We can assume that her daughter Helen, who was to marry Thomas Nutt in 1854, was one of those who arrived in this way; and there was also her
brother James (born about 1805 in Sheffield) who never married but, by 1861 was well established in Lenton as a farmer, employing two men
and two boys and also operating the Three Wheat Sheaves Public House on the Derby Road - where his niece Mary A Styring, the youngest of George & Betsy's
children was helping with the business. But again, disaster was not far around the corner as he died less than five months later and was buried
on 1st September 1861 at Lenton Parish Church outliving his mother who was by them living with Thomas and Helen Nutt at their home on Gregory
Street, Lenton. The couple continued to live there for more than another 10 years during which time Sarah, their mother died followed, in turn,
by her daughter Helen, Thomas' wife. In 1875, he married for a third time to Eunice Richardson (nee Boot), widow of a local Butcher, 25 years his junior in
age and who was to survive him into the 20th century.
When their mother died in 1852, Thomas Harwood Nutt had been 12 and his sister Elizabeth Harpham Nutt was 11 and it seems that they
continued under the care of Elizabeth's extended family in Beeston Rylands; as we have seen, their father remarried in 1854 but
remained close by, continuing a relatively measured life in Lenton with his new wife. Things began to change significantly when Richard Harwood, Thomas & Elizabeth's grand-father
died in 1861.
Elizabeth Harpham Nutt - although a year younger than her brother Thomas, Elizabeth married first at the age
of 20, on Boxing Day 1865, to William Henry Pratt, a Sheffield engineer but with origins in Nottingham - his father was
Henry Pratt, a pipemaker but, by that time, a victualler in that town. The couple had four children in the years up to 1879
but, by 1881, Elizabeth too had died young. At the time of the census in that year, William is to be found a widower with
his four children and widowed mother, occupied as a victualler in Derby - perhaps they had got together for mutual support,
someone to help run her late husband's pub, someone to help with his young family.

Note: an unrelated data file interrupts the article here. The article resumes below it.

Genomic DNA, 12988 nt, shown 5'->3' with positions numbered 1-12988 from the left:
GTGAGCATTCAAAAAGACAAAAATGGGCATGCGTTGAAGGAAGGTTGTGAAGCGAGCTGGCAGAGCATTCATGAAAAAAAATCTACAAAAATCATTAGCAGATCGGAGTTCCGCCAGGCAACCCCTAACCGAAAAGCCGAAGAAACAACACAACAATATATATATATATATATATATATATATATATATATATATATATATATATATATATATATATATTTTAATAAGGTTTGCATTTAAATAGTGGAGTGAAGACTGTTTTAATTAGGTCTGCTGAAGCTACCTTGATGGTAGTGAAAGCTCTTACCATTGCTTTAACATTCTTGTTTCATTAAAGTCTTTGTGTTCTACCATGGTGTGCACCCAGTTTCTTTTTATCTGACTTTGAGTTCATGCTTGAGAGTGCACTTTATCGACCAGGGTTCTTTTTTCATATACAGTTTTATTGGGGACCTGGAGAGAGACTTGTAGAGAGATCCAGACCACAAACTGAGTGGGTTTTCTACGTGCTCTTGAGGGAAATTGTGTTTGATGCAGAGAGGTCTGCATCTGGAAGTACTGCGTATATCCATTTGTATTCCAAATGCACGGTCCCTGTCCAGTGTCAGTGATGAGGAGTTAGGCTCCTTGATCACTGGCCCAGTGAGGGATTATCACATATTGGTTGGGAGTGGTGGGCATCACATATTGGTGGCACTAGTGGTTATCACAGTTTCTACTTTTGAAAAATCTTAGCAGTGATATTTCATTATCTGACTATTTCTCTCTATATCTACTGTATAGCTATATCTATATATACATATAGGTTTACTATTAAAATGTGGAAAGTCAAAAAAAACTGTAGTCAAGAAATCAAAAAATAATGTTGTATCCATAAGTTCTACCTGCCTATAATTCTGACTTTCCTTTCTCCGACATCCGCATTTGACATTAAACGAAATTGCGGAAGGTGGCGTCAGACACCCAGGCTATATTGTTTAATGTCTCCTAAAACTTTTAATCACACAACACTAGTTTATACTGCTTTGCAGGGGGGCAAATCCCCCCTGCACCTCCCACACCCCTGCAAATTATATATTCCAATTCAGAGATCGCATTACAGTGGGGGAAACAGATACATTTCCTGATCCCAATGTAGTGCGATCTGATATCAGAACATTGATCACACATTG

Thomas Harwood Nutt - as we shall see, Thomas' end was nothing but dramatic and unconventional.
But that was in the future, the present included a much more conventional family alliance - in 1866, aged 22, Thomas married Elizabeth Crabtree Styring in
her native Sheffield. Elizabeth was the daughter of Henry Styring, brother of Thomas' step-mother.
Henry Styring's marriage to Elizabeth's mother, Mary Brewin - previously Crabtree - had come as something of a surprise to his family, particularly his maiden sisters. After the
death of his father in 1838, as the oldest surviving son, he had assumed control of the family business, dropping the auctioneering side
to concentrate on the estate agency. Never a physically robust man, he was small in stature and had had the early misfortune of injuring his arm in a fall which
had left it permanently two inches shorter than the other. Now, at the age of 40, and soon after his father's death, he proposed to marry a much younger Nottingham
widow who had been previously been briefly married to an Edward Brewin before his early death from consumption. Although it is not known how they met, it seems that he
chose well; born in Nottingham and brought up there as a Quaker she was reputed to be a "tall, good-looking woman, capable and industrious,
thrifty and very loyal". According to her son, writing late in his life, she brought up her eight children to love and honour her. Locally she was recognised as the
"best-looking young woman in the district". This, perhaps unlikely, pairing was to raise a most remarkable family.
After the marriage of Thomas Harwood Nutt to Elizabeth - Henry and Mary's second oldest daughter - the couple settled down to life at Beeston Meadow where Thomas
continued the family farming tradition combining this with some horse dealing. Things, however, did not go well and in about 1870, finding himself in financial difficulties, he took
his young family to the Isle of Man. Two children, Henry Styring Nutt and William Harwood Nutt, had been born at Beeston. The youngest was just a small baby when they left and it
appears that Elizabeth was expecting their third at the time of the move. They settled at Onchan, near Douglas. In the 1871 census they can be found there, farming 181 acres with
the assistance of two hired men; their third child, Elizabeth Styring Nutt, born on the Island, was then six months old. Two other children, Ernest Smith Nutt and Frances Helen
Nutt were to follow in 1873 and 1875 respectively.
Despite all their efforts, fortunes were no better in their new life on the Isle of Man. Faced with further financial difficulties, Thomas took the desperate step of leaving to
seek prosperity in Australia. Even there, fortune was not to be kind to him and was never to see his wife and family again.
Click Here to Read more
The author acknowledges the invaluable contribution made by Sir Michael Carlisle, Martin Gregory Nutt, Elizabeth Ann Carlisle and other
descendants of Elizabeth Nutt Harwood, who have co-operated enthusiastically and given access to
surviving family papers and research in their possession.